Writer/director Riley Stearns‘ funny and tense thriller Faults made quite a strong debut at SXSW this week. It was definitely on my radar going in and I’m thrilled that people seem to be responding to it so positively. As you can tell by my review, I loved it.
The day after the premiere I sat down with Stearns and his two leads Mary Elizabeth Winstead and Leland Orser to chat about the film. I’ve been careful to cut around spoilers so, even if you think some of the film’s mysteries are laid bare here, don’t sweat it.
What inspired the deprogramming angle?
Stearns: It’s so funny because I haven’t been able to find any kind of record on this but when I was a kid I remember watching an episode of “Cops.” My Dad’s a police officer, just retired, and he and my Mom and I would sit down and watch it. Actually my Dad stopped because it felt like work, but I still watch it. And I remember this episode where this girl called the police and was like, “I’m locked in this hotel room and they’re not letting me out.”
The cops show up and she’s being held for deprogramming. The parents are there and they’re explaining that this is for her own good. Instead of the cops saying, “she’s an adult and she can leave” – which is legally what you’re supposed to do – they told her that her parents knew what was best and that she had to stay. And they left. And I was freaked out by that because even as a kid you realize there’s something weird about that – telling you that you have to stay in a place you don’t want to be.
The movie starts off with a fairly broad scene and kind of whittles at it’s tone from there, how do you find your character in that initial moment?
Orser: Yes, it goes from almost lighthearted comedy to very intense drama within 90 minutes. It’s a fine line to walk. Laugher and tears, going from humorous to dramatic. We were aware of that and our intentions were exactly that. There were films that we watched and discussed to define what parts of humor and drama and tragedy we wanted to infuse the character with.
Stearns: It’s about hitting rock bottom and finding a new bottom.
And Claire has to be a hard balance to play as well.
Winstead: It was, because I have to almost play a few different characters over the course of the film. Leland kind of reminded me the other day that there’s the “before cult” personality and the “after cult” personality, which is a nice way to put it without giving anything away. I had to sort of really keep track from scene to scene to remind myself of where she was – and I really stressed out about it. It was fun, but I stressed out about it more than any other role I’ve ever played. And then as soon as we started it all clicked and it was just the best feeling.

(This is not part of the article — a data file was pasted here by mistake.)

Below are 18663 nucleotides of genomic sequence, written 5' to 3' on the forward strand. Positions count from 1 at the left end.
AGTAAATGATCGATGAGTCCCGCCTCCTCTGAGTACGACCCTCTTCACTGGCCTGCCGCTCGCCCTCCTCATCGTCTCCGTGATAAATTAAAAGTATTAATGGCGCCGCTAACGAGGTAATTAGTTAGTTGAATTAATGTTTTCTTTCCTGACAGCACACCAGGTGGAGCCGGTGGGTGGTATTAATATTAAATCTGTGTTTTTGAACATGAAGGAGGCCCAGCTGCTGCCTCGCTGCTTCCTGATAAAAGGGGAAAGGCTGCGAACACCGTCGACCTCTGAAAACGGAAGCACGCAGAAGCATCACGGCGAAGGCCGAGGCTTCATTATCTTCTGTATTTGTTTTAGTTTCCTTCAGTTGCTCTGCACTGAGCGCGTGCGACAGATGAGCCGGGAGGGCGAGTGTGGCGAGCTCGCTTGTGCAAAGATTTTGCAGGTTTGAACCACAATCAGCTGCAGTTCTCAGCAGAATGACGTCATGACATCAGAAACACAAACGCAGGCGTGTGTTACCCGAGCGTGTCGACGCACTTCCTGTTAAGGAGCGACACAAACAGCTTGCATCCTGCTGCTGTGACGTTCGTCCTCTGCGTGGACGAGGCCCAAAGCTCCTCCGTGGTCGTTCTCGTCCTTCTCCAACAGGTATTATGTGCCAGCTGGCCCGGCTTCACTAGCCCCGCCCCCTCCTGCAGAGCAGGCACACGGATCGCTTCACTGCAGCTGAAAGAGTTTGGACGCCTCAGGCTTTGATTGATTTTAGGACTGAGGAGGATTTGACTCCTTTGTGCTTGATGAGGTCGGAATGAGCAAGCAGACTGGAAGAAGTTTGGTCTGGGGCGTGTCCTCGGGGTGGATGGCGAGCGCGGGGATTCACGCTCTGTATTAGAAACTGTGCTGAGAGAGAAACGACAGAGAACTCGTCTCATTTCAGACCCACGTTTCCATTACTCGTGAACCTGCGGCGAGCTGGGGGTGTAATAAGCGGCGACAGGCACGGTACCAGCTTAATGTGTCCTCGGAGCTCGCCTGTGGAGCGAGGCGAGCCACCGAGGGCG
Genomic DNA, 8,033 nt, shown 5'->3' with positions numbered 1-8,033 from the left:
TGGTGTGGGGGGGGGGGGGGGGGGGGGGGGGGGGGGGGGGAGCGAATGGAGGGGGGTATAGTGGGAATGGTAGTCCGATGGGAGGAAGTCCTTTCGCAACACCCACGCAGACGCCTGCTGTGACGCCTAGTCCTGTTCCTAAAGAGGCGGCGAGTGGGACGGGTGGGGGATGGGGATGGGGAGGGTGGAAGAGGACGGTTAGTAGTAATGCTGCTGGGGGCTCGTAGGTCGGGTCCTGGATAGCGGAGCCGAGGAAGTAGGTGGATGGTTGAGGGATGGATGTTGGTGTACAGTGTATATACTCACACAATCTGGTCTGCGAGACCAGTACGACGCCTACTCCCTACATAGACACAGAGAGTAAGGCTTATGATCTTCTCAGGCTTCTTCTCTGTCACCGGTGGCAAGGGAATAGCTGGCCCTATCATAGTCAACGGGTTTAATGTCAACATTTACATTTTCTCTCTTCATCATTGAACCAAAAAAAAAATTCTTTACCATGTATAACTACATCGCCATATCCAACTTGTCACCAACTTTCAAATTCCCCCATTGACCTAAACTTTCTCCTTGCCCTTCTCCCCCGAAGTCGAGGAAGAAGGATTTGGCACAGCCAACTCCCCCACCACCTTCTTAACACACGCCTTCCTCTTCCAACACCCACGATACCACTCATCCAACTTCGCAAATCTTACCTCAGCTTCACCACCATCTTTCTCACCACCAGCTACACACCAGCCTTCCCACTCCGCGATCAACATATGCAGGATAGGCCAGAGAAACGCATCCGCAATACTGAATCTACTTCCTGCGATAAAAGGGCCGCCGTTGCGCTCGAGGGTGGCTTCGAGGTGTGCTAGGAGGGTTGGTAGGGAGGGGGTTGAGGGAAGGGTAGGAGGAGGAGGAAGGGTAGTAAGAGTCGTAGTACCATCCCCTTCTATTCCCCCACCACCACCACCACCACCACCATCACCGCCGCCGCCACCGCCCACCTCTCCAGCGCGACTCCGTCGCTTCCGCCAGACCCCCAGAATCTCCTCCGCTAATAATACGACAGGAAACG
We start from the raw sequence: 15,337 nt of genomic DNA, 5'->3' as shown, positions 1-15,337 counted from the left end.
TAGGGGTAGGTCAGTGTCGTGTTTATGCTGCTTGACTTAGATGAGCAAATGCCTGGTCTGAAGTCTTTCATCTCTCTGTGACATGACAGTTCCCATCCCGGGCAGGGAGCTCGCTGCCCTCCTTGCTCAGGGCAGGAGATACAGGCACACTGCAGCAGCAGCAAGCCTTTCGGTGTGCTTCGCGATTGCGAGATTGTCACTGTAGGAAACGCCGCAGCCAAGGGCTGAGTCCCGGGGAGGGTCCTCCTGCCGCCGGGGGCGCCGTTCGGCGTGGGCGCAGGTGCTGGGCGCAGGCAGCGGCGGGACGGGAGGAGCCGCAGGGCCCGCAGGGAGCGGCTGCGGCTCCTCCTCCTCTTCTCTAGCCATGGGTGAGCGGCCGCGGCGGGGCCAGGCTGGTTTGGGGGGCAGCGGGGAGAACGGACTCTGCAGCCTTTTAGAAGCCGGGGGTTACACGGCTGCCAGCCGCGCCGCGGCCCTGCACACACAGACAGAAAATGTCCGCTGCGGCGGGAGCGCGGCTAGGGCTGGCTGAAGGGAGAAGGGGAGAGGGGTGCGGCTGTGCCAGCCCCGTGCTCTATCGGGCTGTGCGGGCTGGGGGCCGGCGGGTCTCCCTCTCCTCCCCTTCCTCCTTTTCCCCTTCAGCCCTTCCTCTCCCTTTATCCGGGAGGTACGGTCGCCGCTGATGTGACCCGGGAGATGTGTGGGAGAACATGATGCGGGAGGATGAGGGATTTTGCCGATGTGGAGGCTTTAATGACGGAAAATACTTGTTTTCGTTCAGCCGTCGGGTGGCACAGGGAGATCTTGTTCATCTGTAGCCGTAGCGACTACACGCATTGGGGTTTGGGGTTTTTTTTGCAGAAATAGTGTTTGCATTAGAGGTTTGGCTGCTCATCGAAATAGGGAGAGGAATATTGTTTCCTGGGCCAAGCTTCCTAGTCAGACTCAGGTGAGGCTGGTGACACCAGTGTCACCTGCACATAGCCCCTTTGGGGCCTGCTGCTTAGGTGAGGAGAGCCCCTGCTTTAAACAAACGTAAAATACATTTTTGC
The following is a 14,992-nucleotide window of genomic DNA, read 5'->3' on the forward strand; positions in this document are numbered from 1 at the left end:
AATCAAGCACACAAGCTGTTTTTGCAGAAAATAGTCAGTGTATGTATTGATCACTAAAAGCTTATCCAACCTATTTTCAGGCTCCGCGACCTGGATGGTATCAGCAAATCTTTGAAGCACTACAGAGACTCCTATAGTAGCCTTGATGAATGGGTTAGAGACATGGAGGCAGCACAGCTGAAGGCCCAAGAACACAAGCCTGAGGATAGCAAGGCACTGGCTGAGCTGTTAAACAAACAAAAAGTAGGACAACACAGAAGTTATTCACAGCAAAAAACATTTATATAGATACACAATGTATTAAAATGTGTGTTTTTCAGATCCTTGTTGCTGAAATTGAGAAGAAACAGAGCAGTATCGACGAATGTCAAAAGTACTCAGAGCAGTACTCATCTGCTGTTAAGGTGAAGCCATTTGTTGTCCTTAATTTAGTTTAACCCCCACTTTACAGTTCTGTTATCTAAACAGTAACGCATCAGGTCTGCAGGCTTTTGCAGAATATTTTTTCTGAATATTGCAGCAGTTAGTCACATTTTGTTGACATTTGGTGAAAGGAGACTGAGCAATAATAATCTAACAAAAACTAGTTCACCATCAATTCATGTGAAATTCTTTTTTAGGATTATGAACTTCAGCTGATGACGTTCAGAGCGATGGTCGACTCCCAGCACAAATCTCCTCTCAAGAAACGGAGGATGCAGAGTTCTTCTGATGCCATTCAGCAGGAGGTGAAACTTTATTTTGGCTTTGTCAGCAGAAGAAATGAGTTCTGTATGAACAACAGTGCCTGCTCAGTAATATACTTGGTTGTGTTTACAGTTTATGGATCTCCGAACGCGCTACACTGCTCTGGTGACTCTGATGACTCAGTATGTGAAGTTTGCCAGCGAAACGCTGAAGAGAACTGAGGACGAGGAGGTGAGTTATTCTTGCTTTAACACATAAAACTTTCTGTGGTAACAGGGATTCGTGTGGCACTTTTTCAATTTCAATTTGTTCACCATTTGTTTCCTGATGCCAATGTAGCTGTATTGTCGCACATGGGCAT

This is one of the first cult movies where you understand how they could really ensnare you.
Stearns: Yeah. And in a lot of cases it’s not big dramatic moments, sometimes it’s just that people want to be friends with somebody. You can be a super intelligent person and very happy with your life and still get into it. There are mind control tactics that these people have learned from the government. They have a handbook about how to get information out of prisoners of war and they literally took their handbook and used it on them. When it becomes a science, that’s when it gets scary. You don’t even know what’s happening – it could happen to anybody.
You could even question what we all participate in on a larger scale.
Orser: Your typical target is your disenfranchised youth, teenagers. So to see it happen on an older level, everyone is looking for meaning in their lives. Everyone is looking to be loved. It all depends on who you come into contact with and if they can either help you or take advantage of that.
The film is incredibly visually interesting even though a lot of it takes place in one room. Even home invasion movies get a whole house, but this is pretty much just a room. And it looks beautiful.
Stearns: Thank you! A lot of the credit goes to my DP Michael Ragan who I’ve worked with a lot on my shorts. He’s very talented and works with a lot of great people. We talked about how we could make things different. We didn’t want it to feel stale. The general rule is that when you’re in a space that space shouldn’t change. But we would change lighting set-ups depending on the scene. And in terms of staging and shot selection, it was just making sure that we selected things that spoke to what the actors were doing.
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